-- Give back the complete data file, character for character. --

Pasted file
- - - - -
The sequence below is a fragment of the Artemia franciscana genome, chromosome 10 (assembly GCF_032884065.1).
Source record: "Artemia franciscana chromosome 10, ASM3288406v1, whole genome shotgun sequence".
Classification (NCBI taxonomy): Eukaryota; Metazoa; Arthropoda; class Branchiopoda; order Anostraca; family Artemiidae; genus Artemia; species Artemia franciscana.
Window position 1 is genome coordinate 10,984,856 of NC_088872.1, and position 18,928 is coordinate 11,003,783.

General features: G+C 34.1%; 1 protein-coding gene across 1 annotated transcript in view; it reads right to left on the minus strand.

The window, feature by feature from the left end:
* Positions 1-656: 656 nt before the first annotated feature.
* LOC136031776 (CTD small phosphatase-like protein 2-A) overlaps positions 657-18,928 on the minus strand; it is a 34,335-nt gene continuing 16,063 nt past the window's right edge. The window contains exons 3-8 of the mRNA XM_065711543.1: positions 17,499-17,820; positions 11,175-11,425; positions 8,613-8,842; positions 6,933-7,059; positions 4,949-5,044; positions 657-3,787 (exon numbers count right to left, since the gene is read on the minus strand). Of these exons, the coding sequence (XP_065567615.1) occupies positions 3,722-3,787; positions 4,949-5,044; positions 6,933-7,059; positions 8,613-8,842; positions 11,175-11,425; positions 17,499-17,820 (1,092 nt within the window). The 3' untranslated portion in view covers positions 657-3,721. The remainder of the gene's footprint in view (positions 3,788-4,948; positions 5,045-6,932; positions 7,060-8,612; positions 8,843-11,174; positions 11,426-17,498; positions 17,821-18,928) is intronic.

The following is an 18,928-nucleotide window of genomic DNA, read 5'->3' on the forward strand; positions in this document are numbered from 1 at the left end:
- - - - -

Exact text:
The sequence below is a fragment of the Artemia franciscana genome, chromosome 10 (assembly GCF_032884065.1).
Source record: "Artemia franciscana chromosome 10, ASM3288406v1, whole genome shotgun sequence".
Classification (NCBI taxonomy): Eukaryota; Metazoa; Arthropoda; class Branchiopoda; order Anostraca; family Artemiidae; genus Artemia; species Artemia franciscana.
Window position 1 is genome coordinate 10,984,856 of NC_088872.1, and position 18,928 is coordinate 11,003,783.

General features: G+C 34.1%; 1 protein-coding gene across 1 annotated transcript in view; it reads right to left on the minus strand.

The window, feature by feature from the left end:
* Positions 1-656: 656 nt before the first annotated feature.
* LOC136031776 (CTD small phosphatase-like protein 2-A) overlaps positions 657-18,928 on the minus strand; it is a 34,335-nt gene continuing 16,063 nt past the window's right edge. The window contains exons 3-8 of the mRNA XM_065711543.1: positions 17,499-17,820; positions 11,175-11,425; positions 8,613-8,842; positions 6,933-7,059; positions 4,949-5,044; positions 657-3,787 (exon numbers count right to left, since the gene is read on the minus strand). Of these exons, the coding sequence (XP_065567615.1) occupies positions 3,722-3,787; positions 4,949-5,044; positions 6,933-7,059; positions 8,613-8,842; positions 11,175-11,425; positions 17,499-17,820 (1,092 nt within the window). The 3' untranslated portion in view covers positions 657-3,721. The remainder of the gene's footprint in view (positions 3,788-4,948; positions 5,045-6,932; positions 7,060-8,612; positions 8,843-11,174; positions 11,426-17,498; positions 17,821-18,928) is intronic.

The following is an 18,928-nucleotide window of genomic DNA, read 5'->3' on the forward strand; positions in this document are numbered from 1 at the left end: